Japan-born running phenom Toshiko D’Elia in form at 77

by Miwa Murphy

Kyodo

Kyoto-born running phenomenon Toshiko D’Elia, 77, who has consistently placed at or near the top of her age group in U.S. and world competitions for the past 30 years, says the secret to her remarkably long running career is to “run to live, not live to run.”

In 2006, D’Elia set age-group records in the 10-km (55 minutes, 13 seconds) and 25-km (2:29:33) races and was awarded the Outstanding Athlete Award for the 75-79 age group by USA Track and Field.

D’Elia also received the age division Runner of the Year Award from the 40,000-member New York Road Runners club for an unparalleled 26th time in March.

Despite countless honors, D’Elia insists she is not a thoroughbred. Speaking recently at her New Jersey home, D’Elia recalled how she took up running at age 44 to build stamina for mountain climbing.

Born Jan. 2, 1930, as Toshiko Kishimoto, D’Elia graduated from Tokyo’s Tsuda College and developed a passion for teaching the deaf following her encounter with an orphaned deaf boy at a Catholic convent in her hometown.

But training for special education was nonexistent in Japan immediately after World War II. Following an expert’s advice, D’Elia went to Syracuse University as a Fulbright scholar in 1951.

“It was like reaching out for the moon,” she said, referring to the ban on the Japanese from traveling overseas at that time.

In two years, D’Elia received a master’s degree in audiology. She also got married to an American, but the relationship soon broke up and she became a single mother in 1955.

On a visit to Japan with her 6-month-old daughter, Erica, D’Elia’s parents gave her an ultimatum — give up the baby for adoption and remarry a Japanese man, or leave.

Determined to keep her daughter, D’Elia returned to the U.S. once she secured a contract with the New York School for the Deaf, where she would teach until her retirement in 1991.

She met her second husband, Manfred D’Elia, through a mutual friend in 1960. He was deeply involved in a movement to rescue Japanese girls disfigured by the atomic bombs.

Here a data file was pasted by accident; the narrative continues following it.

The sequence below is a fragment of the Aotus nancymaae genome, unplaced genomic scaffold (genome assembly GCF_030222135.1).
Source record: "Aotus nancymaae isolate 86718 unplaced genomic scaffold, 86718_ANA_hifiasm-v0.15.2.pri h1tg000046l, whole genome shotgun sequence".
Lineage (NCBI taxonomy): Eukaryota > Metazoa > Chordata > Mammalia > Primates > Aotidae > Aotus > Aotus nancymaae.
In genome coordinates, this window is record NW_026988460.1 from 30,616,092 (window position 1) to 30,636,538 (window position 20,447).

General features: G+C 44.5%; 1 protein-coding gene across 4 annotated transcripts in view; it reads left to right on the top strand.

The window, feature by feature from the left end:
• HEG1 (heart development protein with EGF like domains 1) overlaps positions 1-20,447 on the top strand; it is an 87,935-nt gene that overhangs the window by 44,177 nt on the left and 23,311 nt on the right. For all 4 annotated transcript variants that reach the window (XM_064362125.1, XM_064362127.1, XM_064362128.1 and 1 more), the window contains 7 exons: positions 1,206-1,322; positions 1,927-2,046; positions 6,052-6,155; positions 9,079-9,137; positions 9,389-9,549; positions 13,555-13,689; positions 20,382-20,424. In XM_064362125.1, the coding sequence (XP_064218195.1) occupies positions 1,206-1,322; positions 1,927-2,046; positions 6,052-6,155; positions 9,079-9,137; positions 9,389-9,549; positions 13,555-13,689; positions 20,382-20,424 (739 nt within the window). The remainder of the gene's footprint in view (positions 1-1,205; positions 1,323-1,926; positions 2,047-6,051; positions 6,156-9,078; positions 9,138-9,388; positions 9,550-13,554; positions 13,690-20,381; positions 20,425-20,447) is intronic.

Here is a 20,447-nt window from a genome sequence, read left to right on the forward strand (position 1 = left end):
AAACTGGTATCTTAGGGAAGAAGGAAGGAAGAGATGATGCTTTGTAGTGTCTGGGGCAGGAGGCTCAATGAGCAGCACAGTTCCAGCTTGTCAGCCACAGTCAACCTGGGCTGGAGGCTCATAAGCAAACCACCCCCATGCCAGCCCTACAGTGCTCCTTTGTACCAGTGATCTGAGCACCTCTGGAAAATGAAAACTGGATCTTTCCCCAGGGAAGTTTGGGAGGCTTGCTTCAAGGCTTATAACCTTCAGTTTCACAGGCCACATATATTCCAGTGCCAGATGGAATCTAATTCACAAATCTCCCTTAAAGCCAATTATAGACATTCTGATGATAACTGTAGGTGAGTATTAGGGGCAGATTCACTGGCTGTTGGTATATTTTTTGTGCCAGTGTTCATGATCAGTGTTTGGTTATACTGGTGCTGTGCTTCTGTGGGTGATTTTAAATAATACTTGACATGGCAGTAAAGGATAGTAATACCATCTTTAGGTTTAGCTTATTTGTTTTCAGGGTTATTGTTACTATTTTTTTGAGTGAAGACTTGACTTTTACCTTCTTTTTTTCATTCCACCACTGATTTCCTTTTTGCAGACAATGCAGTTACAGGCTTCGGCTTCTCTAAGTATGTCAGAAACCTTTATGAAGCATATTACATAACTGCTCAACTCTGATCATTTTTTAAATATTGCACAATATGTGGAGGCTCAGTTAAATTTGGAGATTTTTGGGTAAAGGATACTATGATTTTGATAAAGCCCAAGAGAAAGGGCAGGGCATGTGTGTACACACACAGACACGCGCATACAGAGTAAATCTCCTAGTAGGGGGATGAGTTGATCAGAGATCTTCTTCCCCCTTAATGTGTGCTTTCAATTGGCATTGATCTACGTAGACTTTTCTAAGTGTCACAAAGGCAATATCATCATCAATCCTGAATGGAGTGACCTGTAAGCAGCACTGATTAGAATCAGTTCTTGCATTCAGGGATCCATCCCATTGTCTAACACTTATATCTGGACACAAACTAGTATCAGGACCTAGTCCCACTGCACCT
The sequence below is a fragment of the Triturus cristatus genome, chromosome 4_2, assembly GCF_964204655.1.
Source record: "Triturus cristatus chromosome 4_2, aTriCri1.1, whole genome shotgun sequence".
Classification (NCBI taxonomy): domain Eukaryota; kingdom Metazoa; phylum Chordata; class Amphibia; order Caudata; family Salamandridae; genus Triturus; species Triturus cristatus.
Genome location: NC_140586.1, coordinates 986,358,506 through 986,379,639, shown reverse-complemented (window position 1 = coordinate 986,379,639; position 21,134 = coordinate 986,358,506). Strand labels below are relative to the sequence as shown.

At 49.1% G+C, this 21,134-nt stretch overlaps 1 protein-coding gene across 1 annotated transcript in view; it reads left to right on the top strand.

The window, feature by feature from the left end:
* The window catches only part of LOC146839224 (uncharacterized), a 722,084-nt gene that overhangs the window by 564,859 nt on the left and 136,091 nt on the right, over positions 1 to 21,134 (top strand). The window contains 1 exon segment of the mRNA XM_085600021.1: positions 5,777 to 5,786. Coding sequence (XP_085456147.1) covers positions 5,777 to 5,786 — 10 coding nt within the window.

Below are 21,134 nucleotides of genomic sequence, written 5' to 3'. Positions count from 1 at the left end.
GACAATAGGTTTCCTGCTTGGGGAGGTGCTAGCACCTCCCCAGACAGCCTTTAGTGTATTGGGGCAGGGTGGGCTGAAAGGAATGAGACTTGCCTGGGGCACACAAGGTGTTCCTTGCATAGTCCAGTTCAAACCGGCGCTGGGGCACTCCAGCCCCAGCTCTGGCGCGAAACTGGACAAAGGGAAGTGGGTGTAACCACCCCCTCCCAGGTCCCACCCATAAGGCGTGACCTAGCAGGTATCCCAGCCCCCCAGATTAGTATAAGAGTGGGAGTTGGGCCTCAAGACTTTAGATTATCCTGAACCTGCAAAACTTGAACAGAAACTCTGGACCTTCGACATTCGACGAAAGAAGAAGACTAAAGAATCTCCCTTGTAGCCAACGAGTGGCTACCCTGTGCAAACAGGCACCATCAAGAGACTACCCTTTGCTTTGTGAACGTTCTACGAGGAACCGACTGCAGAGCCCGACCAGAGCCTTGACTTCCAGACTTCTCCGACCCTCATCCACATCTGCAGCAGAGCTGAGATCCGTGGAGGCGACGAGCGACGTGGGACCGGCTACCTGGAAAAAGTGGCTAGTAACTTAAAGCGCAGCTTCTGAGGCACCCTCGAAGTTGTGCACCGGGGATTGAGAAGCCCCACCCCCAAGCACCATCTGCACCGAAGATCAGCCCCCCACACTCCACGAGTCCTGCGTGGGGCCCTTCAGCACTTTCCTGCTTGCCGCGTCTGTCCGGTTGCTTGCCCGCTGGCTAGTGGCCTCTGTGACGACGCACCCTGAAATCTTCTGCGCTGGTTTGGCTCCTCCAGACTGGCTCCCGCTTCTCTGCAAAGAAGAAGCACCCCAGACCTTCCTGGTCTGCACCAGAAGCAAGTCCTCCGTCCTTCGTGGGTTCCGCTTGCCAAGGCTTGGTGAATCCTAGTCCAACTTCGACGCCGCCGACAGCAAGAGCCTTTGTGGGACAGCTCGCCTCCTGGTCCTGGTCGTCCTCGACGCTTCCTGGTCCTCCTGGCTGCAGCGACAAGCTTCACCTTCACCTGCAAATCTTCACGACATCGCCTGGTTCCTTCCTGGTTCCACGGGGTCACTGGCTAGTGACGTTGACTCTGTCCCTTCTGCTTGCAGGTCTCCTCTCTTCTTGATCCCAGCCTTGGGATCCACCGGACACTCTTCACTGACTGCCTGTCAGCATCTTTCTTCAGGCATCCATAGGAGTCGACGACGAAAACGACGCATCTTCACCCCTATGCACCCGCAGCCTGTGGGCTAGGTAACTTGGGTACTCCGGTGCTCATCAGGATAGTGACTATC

He was an Italian-American pianist with a passion for climbing, a hobby that took the couple on numerous hiking treks all over the world.

On a visit to 4,393-meter Mount Rainier in Washington state, Toshiko failed to make it to the peak, collapsing from altitude sickness.

“I had no stamina . . . so he hired a guide and ordered me to descend,” she said. “I never forgot that misery.”

Following the advice of a climber friend, D’Elia began running 1 mile (about 1.6 km) a day under the supervision of her daughter, who was a member of the first girl’s track team at Ridgewood High School.

Then, in March 1974, her daughter begged her 44-year-old mother to run with her team in a cross-country meet after her friend insisted that she did not want to be the last one on the team to finish.

D’Elia agreed and joined the competition, just trying to keep her daughter’s friend in sight to the finish line. But without realizing it, she paced well and finished third.

“Erica was shocked,” she said. “Sometimes, ignorance was bliss. You don’t know what you’re in for.”

D’Elia’s first full marathon was similarly serendipitous. She was asked to keep a friend company in the January 1976 Jersey Shore Marathon, held on an extremely cold day.

“At that time, my longest run would be 15 miles (about 24 km). I said I will run 15 miles and you can do the rest yourself.”

As planned, D’Elia stopped at the 15-mile mark and waited for a change of clothing to arrive. But somehow, it was never delivered and her sweat began to turn into ice.

“Knowing the mountain climbing experience, I will get hypothermia if I stayed, so I kept moving. Then someone said, ‘Toshi, you’ve got only 2 miles to go!’ My goodness, I just picked up my pace and ran real hard.”

D’Elia finished what turned out to be her first full marathon in 3:25, a time that qualified her to run in the Boston Marathon.

The rest is history. Later in 1976, D’Elia came in 15th out of only 28 women who finished that year’s Boston Marathon, and finished third woman overall in the New York City Marathon. In 1979, she ran her first sub-3:00 marathon in Boston at 2:58:11 when she was 49.

But later that year, D’Elia was diagnosed with cervical cancer. The news was devastating, but D’Elia put the disease behind her quickly and ran another Boston Marathon in April 1980, just four months after cancer surgery, managing to finish in 3:09:07.

D’Elia continued to break age-division records. In August 1980, she became the first over-50 woman in the world to run a sub-3:00 marathon at the World Veterans Championships in Scotland. In 1997, she became the first over-65 woman to break 7 minutes per mile.

But, behind the glory,D’Elia nursed her husband, who was suffering from Alzheimer’s disease, for six years until he died in 2000.

Having retired from full marathons three years ago, D’Elia now trains for half marathons, incorporating some deep-water running into her regimen to protect her joints. But she says she is not frustrated by aging.

“I ran to live happily. It gave me strength. I was able to teach better, I was able to be a better wife and a better mother. . . . Running has always served me as a support and therapy for a happier life.”